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It’s a Sin and the iconic ‘La’ has already raised tens of thousands for HIV charities

Liam Beattie January 27, 2021
Philip Normal wearing a rainbow jumper standing outside the Royal Vauxhall Tavern

Philip Normal. (Supplied)

Philip Normal talks to Liam Beattie about the epic response to his charity t-shirt inspired by It’s a Sin and the £20,000 raised in 24 hours.

Philip Normal is well known for his eye-catching t-shirts, LGBT+ positive messages and his collaborations to support the causes important to him.

Following the Manchester Arena bombing in 2017, his tribute shirt in collaboration with illustrator Holly Shortall, in honour of his friend Martyn Hett, raised £6,000 for his family’s chosen charity.

In just one day, he smashed his previous record and raised more than £20,000 for Terrence Higgins Trust. Inspired by Russell T Davies’ It’s a Sin, his ‘La’ t-shirt donates £20 of the £25 retail price to the country’s leading HIV and sexual charity.

Terrence Higgins Trust replica posters from the 1980s are seen pinned to the walls when the characters test for HIV.

Philip, who is currently mayor of the London Borough of Lambeth and the first to hold such office to be open about their HIV status, has chosen Terrence Higgins Trust as one of the charities he supports in his mayoral year.

“‘La’ really resonated with me, the wonderful use of the English language,” he said.

“For me, this simple use of language underpins the vulnerability of all the characters and solidifies their friendship, it’s incredibly powerful.

“Everyone has their cliques and friends, we all look after each other. [‘La’] encapsulated that love and mutual support.”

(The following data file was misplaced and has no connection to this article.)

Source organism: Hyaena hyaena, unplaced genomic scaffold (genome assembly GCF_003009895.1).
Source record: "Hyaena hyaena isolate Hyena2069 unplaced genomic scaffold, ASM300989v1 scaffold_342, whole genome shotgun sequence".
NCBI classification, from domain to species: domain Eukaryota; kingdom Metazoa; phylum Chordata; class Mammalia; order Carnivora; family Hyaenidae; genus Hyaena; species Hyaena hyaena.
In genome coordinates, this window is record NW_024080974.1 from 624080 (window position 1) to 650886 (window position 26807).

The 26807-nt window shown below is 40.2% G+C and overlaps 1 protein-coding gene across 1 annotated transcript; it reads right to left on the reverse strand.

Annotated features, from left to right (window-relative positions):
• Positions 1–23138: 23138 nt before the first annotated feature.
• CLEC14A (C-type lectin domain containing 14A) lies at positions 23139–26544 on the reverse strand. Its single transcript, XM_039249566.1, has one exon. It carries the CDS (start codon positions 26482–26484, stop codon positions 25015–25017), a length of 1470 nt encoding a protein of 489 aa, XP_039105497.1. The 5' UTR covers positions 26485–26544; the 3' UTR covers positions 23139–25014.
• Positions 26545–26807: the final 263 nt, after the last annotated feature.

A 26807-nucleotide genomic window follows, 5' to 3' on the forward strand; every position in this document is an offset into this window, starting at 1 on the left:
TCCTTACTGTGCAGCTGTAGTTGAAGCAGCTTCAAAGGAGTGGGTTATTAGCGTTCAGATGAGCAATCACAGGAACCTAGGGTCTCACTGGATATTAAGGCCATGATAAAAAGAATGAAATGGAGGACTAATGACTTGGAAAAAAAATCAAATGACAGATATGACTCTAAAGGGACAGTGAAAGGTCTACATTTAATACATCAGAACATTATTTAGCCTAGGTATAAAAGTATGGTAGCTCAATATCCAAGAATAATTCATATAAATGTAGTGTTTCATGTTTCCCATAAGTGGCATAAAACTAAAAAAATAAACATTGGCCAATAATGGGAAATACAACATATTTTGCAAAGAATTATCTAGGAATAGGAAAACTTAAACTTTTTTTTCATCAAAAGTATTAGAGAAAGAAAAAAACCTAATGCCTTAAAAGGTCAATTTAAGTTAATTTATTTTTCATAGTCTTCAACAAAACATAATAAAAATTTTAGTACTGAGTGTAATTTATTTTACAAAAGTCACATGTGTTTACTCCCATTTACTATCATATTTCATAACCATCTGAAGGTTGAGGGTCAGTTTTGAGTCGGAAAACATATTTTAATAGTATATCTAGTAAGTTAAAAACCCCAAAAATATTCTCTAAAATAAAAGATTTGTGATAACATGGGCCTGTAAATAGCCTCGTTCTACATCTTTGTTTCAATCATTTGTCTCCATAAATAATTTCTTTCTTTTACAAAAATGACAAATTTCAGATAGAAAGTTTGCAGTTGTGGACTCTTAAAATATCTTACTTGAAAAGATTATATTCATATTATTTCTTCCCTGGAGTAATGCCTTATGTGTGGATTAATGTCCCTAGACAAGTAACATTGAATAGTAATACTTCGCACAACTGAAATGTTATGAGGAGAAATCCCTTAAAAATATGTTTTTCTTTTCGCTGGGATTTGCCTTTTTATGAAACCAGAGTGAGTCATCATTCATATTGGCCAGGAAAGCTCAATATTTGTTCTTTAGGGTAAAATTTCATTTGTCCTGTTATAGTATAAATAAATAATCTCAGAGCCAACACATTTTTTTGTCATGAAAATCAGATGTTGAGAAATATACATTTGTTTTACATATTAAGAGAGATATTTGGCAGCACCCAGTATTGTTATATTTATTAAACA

Having received a number of requests for a ‘La’ t-shirt, Philip said he knew exactly which charity he wanted to support and how it would appear.

“I could see it in my head: Typewriter font and in italics. Simple. I wanted to let the language do all the work.”

Overwhelmed by the response and the support from actors in the show – including Callum Scott Howell (who plays Colin) and Keeley Hawes (who plays Valerie, Ritchie’s mum) and the creators Red Production Company – plus the likes of Michelle Visage and Russell Tovey – Philip said he felt “very emotional”.

On the first day, more than 850 had been sold.

Waking up this morning, less than 24 hours since the launch, Philip delights in “100 new sales before 9am – this is amazing. I just hope people know it is just me in my studio making these – I am going to be one busy mayor.”

The t-shirt has really captured the mood. Reflecting on his own experience of watching Davies’ “amazing” creation, he said: “It’s unique in capturing a moment in history that has just not been told before.

“I was in bits. The next day, I found myself thinking about it on the walk to work. I cried. I feel so lucky to have not experienced the epidemic in the 1980s, but know plenty who did.

“The attention to detail was remarkable – the appearance of the then Lesbian and Gay Switchboard made me proud. Their work today is still so important to LGBT+ people.

“We stand on the shoulders of giants – this is the reminder we needed.

“It was great that the likes of Lisa Power [co-founder of Stonewall, long-standing Terrence Higgins Trust policy director and current chair of Fast Track Cities Cardiff and the Vale – an initiative to get zero HIV transmissions in south Wales] were brought in to advice on issues of the time.”